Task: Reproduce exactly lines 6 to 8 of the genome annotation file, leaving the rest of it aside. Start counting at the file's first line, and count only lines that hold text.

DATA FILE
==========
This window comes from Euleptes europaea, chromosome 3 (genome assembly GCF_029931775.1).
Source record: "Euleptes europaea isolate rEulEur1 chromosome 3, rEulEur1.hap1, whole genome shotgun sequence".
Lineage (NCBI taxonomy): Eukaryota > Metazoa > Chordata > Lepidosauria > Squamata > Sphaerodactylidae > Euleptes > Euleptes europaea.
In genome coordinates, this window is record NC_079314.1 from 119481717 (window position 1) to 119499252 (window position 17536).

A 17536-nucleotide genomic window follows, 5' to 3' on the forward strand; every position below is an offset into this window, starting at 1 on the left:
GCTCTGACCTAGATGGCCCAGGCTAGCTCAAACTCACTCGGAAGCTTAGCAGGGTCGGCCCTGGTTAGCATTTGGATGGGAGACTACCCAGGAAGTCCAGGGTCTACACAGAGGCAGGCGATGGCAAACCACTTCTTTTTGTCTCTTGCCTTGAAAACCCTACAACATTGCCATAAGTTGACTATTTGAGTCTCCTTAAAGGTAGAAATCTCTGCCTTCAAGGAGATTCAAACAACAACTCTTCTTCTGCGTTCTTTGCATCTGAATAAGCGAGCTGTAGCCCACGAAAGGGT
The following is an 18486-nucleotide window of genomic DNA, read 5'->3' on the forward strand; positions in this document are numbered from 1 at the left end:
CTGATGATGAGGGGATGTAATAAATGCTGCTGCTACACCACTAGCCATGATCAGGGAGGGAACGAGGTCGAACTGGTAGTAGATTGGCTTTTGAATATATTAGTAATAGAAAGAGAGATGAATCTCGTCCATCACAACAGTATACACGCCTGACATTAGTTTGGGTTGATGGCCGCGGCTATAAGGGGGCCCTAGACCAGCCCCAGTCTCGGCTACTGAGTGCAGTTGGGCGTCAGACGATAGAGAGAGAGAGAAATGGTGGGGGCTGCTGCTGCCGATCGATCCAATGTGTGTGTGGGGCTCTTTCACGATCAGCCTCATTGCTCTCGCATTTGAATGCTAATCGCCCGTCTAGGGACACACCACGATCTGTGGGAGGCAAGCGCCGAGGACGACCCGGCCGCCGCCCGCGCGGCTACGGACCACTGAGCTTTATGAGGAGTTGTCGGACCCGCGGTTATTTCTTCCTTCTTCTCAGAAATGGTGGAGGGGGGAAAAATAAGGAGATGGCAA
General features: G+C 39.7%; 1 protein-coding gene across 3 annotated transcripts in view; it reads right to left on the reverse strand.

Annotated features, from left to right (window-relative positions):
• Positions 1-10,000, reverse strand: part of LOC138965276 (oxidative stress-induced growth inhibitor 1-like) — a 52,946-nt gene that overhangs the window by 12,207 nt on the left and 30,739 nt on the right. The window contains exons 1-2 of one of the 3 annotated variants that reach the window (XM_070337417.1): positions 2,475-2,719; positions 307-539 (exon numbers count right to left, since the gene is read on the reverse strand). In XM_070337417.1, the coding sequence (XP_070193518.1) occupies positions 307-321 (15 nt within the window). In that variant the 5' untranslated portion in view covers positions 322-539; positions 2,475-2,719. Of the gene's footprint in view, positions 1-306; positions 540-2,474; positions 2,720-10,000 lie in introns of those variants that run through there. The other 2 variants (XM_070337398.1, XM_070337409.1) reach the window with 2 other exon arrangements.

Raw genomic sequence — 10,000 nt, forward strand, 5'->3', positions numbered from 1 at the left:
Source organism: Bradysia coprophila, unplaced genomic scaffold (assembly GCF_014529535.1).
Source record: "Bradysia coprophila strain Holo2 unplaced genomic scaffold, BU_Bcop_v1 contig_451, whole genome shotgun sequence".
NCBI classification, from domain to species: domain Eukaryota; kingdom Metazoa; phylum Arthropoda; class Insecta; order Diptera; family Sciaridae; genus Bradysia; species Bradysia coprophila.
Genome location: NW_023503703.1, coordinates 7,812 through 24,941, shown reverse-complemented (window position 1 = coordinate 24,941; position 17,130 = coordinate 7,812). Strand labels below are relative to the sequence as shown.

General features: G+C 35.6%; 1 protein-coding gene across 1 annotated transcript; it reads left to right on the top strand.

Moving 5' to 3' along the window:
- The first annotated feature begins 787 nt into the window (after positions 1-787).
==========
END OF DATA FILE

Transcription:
GCTCTGACCTAGATGGCCCAGGCTAGCTCAAACTCACTCGGAAGCTTAGCAGGGTCGGCCCTGGTTAGCATTTGGATGGGAGACTACCCAGGAAGTCCAGGGTCTACACAGAGGCAGGCGATGGCAAACCACTTCTTTTTGTCTCTTGCCTTGAAAACCCTACAACATTGCCATAAGTTGACTATTTGAGTCTCCTTAAAGGTAGAAATCTCTGCCTTCAAGGAGATTCAAACAACAACTCTTCTTCTGCGTTCTTTGCATCTGAATAAGCGAGCTGTAGCCCACGAAAGGGT
The following is an 18486-nucleotide window of genomic DNA, read 5'->3' on the forward strand; positions in this document are numbered from 1 at the left end:
CTGATGATGAGGGGATGTAATAAATGCTGCTGCTACACCACTAGCCATGATCAGGGAGGGAACGAGGTCGAACTGGTAGTAGATTGGCTTTTGAATATATTAGTAATAGAAAGAGAGATGAATCTCGTCCATCACAACAGTATACACGCCTGACATTAGTTTGGGTTGATGGCCGCGGCTATAAGGGGGCCCTAGACCAGCCCCAGTCTCGGCTACTGAGTGCAGTTGGGCGTCAGACGATAGAGAGAGAGAGAAATGGTGGGGGCTGCTGCTGCCGATCGATCCAATGTGTGTGTGGGGCTCTTTCACGATCAGCCTCATTGCTCTCGCATTTGAATGCTAATCGCCCGTCTAGGGACACACCACGATCTGTGGGAGGCAAGCGCCGAGGACGACCCGGCCGCCGCCCGCGCGGCTACGGACCACTGAGCTTTATGAGGAGTTGTCGGACCCGCGGTTATTTCTTCCTTCTTCTCAGAAATGGTGGAGGGGGGAAAAATAAGGAGATGGCAA